The problem they face is shelf-life. Prasanna says any bread that is free from preservative and chemicals has a shelf life of just two days.

“With the addition of Calcium propionate the breads can last from seven to 21 days. Though, we get plenty of returns of our bread because of expiry date, we don’t want to take this route. We want to encourage people to consume what is available locally that is fresh and healthy. That is the only way forward.”

Call them at 0422-2222199/ 96556-12121.

Milk, fresh from the farm

R. Shankar of Sai’s Milk

Shankar, an engineering graduate who has worked in India and abroad, took the organic route to supply farm fresh milk. His brand Sai’s milk goes straight to homes and institutions in the city from his farm. And, it is adulterant-free.

“Cow’s milk are packed in sachets immediately after milking, and transported to consumers in R.S. Puram, Saibaba Colony, Ramnagar, and Race Course within a few hours when the milk is still warm,” he says.

R. Shankar and his brother R. Hari Hara Sudhan tend to 120 cows at their three-acre farm in Keeranatham. Shankar supplies 860 litres of milk a day in Coimbatore city.

“We source fodder from organic farms in Thondamuthur and Boluvampatti. Initially, it was difficult as the conversion period for farms to switch to organic cultivation took a minimum of three years. Right now, we grow organic feed at our farm. We also make vermicompost manure.”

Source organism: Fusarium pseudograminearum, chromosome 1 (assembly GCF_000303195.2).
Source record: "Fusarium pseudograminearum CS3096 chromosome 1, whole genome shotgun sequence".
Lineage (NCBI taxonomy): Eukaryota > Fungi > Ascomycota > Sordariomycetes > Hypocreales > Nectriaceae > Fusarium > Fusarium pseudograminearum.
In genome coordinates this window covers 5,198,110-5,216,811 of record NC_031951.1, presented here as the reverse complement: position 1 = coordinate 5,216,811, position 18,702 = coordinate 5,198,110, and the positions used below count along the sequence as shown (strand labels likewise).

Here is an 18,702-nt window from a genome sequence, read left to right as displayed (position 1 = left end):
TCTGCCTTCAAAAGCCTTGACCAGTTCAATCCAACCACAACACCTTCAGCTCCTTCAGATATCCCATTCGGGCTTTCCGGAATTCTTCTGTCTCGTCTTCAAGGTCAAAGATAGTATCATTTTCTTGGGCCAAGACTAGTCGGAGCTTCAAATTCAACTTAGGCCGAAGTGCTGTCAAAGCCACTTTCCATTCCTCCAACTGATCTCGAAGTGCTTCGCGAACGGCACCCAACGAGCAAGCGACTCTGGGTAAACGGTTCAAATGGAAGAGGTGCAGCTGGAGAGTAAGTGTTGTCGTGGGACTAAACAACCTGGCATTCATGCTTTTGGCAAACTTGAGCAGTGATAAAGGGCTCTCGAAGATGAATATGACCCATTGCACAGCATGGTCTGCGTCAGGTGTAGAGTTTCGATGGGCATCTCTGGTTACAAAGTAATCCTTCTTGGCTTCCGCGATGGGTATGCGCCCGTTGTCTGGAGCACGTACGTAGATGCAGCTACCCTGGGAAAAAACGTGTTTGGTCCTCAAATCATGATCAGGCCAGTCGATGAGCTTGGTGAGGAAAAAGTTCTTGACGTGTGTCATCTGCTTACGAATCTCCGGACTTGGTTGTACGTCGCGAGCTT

He says packed milk contains alarming levels of chemicals. “It is shocking that many private companies use synthetic colour powder (to get that yellowish tinge), skimmed milk powder, caustic soda, and peroxides to preserve the milk and increase its quantity. All leading private milk suppliers churn over two lakh litres of milk every day. It is impossible to empty such huge quantities in a single day. So, the milk we get is three to four days old, loaded with hydrogen peroxide,” he explains.

Unprocessed milk stays fresh for just about four to six hours.

“All the chemicals come into the picture once you start processing. We just filter the milk, pack it and supply it. We don’t mix water. Our customers are welcome to test it at any laboratory for quality. You can judge the quality of milk in the curd. Your hands should turn greasy.”

To know more, call Shankar at 99943-39150/ 94876-10994.

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Printable version | Oct 23, 2021 5:05:02 PM |